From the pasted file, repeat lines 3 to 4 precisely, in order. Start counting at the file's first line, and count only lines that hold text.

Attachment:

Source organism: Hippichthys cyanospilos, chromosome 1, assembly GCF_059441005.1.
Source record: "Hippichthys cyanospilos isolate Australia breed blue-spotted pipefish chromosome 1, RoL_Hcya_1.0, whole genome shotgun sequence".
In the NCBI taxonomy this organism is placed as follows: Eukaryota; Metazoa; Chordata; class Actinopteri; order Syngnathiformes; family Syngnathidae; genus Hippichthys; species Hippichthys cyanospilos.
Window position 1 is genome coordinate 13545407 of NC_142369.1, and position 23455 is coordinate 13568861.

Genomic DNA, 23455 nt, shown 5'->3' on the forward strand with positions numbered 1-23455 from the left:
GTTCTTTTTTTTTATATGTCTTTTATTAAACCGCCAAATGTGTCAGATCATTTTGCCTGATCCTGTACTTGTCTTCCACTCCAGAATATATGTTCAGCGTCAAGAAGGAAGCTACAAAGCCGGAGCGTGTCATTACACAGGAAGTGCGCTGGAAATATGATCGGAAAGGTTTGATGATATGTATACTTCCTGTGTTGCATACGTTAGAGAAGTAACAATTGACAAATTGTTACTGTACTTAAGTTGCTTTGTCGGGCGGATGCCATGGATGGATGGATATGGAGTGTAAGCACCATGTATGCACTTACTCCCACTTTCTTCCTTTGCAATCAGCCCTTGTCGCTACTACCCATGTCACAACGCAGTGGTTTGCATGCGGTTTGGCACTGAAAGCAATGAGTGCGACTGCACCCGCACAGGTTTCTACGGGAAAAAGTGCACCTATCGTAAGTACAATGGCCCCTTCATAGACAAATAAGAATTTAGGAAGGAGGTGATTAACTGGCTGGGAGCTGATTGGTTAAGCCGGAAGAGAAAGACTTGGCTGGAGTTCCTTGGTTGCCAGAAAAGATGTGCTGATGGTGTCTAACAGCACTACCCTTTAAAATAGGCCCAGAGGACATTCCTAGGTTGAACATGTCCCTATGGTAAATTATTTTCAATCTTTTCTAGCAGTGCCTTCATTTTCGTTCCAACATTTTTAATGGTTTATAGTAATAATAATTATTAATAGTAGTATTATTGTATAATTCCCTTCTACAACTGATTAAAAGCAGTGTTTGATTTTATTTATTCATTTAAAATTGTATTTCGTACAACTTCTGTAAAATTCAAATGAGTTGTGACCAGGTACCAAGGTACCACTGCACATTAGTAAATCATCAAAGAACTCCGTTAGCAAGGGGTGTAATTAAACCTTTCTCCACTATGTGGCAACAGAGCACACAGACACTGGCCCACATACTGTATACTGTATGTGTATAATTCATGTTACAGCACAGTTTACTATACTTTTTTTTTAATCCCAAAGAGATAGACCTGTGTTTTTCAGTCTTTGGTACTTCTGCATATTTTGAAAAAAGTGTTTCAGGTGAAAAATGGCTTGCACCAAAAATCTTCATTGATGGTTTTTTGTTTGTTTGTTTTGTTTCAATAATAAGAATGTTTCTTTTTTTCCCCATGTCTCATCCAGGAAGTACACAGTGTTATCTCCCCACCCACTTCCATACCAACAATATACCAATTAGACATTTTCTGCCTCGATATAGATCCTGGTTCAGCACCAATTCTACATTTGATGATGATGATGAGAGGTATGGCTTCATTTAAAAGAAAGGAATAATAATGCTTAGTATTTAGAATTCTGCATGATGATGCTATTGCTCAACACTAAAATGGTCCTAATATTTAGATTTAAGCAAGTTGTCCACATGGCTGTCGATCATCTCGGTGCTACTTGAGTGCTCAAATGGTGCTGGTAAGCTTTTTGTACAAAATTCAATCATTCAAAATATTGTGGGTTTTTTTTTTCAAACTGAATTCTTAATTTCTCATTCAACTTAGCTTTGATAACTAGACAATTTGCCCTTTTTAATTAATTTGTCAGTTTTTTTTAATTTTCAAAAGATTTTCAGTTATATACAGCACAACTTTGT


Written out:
In the NCBI taxonomy this organism is placed as follows: Eukaryota; Metazoa; Chordata; class Actinopteri; order Syngnathiformes; family Syngnathidae; genus Hippichthys; species Hippichthys cyanospilos.
Window position 1 is genome coordinate 13545407 of NC_142369.1, and position 23455 is coordinate 13568861.